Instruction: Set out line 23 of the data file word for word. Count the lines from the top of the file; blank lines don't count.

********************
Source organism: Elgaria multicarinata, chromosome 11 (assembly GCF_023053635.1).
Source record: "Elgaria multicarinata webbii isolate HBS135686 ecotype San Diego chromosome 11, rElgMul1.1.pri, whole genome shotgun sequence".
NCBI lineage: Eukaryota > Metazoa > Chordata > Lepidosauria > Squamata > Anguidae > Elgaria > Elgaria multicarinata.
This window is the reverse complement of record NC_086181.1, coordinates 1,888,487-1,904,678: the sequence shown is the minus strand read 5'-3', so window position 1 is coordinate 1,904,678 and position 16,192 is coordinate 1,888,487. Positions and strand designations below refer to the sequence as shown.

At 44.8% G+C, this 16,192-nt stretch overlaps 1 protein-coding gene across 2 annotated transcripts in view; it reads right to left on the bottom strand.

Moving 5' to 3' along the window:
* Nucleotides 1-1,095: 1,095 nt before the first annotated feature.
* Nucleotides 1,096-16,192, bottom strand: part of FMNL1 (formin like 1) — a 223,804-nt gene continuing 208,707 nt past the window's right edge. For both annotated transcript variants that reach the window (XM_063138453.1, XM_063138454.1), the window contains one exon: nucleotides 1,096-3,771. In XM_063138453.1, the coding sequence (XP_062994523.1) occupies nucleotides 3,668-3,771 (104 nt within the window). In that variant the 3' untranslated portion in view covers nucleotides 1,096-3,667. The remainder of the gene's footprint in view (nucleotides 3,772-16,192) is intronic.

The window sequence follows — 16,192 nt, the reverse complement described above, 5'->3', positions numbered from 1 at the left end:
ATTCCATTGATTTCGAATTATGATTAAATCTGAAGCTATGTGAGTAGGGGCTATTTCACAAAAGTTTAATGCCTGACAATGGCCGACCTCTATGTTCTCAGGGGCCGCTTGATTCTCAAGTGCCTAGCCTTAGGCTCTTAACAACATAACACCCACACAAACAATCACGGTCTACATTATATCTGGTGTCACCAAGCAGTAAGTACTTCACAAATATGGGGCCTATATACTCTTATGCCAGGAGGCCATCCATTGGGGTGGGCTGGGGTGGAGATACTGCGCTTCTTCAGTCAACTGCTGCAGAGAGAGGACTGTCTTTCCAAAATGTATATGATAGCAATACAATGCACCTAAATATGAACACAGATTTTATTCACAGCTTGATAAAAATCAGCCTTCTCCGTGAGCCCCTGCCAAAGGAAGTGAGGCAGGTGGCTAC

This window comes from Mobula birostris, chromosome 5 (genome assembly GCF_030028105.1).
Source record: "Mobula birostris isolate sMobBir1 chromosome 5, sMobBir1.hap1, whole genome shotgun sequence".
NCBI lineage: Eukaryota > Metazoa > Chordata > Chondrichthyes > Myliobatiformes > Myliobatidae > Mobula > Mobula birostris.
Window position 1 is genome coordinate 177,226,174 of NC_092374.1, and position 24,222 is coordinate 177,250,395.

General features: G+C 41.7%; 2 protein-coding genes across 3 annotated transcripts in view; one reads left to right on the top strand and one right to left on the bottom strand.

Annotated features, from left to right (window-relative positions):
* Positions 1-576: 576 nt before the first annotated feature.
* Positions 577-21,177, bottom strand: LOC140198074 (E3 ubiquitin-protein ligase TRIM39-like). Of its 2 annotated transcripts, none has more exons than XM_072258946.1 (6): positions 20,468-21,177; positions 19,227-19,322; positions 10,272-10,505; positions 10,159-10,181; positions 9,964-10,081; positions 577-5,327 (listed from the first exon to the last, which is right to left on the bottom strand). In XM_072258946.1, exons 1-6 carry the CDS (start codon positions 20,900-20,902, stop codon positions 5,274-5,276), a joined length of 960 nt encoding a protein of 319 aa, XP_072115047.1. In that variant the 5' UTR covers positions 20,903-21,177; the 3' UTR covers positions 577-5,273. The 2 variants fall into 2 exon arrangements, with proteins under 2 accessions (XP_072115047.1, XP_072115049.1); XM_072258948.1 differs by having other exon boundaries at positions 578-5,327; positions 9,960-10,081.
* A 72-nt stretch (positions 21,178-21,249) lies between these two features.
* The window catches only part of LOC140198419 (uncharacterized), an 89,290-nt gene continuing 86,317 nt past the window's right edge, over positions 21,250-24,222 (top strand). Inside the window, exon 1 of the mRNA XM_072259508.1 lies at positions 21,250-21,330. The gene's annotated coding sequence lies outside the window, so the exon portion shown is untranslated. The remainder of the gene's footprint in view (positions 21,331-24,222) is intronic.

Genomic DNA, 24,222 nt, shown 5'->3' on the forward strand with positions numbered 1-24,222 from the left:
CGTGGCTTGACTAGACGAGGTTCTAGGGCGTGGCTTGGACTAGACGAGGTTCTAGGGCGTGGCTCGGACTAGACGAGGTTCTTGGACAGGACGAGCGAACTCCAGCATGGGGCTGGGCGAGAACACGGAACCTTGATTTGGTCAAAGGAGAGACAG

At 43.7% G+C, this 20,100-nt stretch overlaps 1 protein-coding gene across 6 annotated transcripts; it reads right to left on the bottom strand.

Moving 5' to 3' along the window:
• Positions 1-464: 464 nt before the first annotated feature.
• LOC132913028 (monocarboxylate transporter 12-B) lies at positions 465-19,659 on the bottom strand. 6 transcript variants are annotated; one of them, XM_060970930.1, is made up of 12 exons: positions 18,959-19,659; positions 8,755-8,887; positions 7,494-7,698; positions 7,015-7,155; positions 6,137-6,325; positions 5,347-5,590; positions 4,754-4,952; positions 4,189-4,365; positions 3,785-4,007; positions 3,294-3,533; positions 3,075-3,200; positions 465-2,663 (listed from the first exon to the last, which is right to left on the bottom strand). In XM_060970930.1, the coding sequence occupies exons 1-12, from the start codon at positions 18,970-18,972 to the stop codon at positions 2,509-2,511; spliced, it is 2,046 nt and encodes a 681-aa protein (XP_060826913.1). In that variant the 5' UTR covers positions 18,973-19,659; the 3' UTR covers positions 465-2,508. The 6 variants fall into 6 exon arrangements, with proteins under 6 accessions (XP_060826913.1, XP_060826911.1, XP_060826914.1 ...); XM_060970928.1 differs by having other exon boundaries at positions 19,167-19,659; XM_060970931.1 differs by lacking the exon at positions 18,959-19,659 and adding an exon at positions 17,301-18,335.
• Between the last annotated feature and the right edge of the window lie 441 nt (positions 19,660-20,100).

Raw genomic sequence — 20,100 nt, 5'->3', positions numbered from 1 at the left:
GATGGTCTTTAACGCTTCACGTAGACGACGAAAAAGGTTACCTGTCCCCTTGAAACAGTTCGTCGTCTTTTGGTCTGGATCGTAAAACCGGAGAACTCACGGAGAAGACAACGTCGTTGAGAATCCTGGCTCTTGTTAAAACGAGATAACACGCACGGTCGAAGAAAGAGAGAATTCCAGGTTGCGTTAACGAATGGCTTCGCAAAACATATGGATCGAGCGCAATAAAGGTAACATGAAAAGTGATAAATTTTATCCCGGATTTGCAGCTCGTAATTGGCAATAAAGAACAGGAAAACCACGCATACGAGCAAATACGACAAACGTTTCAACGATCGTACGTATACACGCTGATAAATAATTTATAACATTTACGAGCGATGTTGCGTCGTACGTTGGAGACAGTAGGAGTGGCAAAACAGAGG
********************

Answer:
At 43.7% G+C, this 20,100-nt stretch overlaps 1 protein-coding gene across 6 annotated transcripts; it reads right to left on the bottom strand.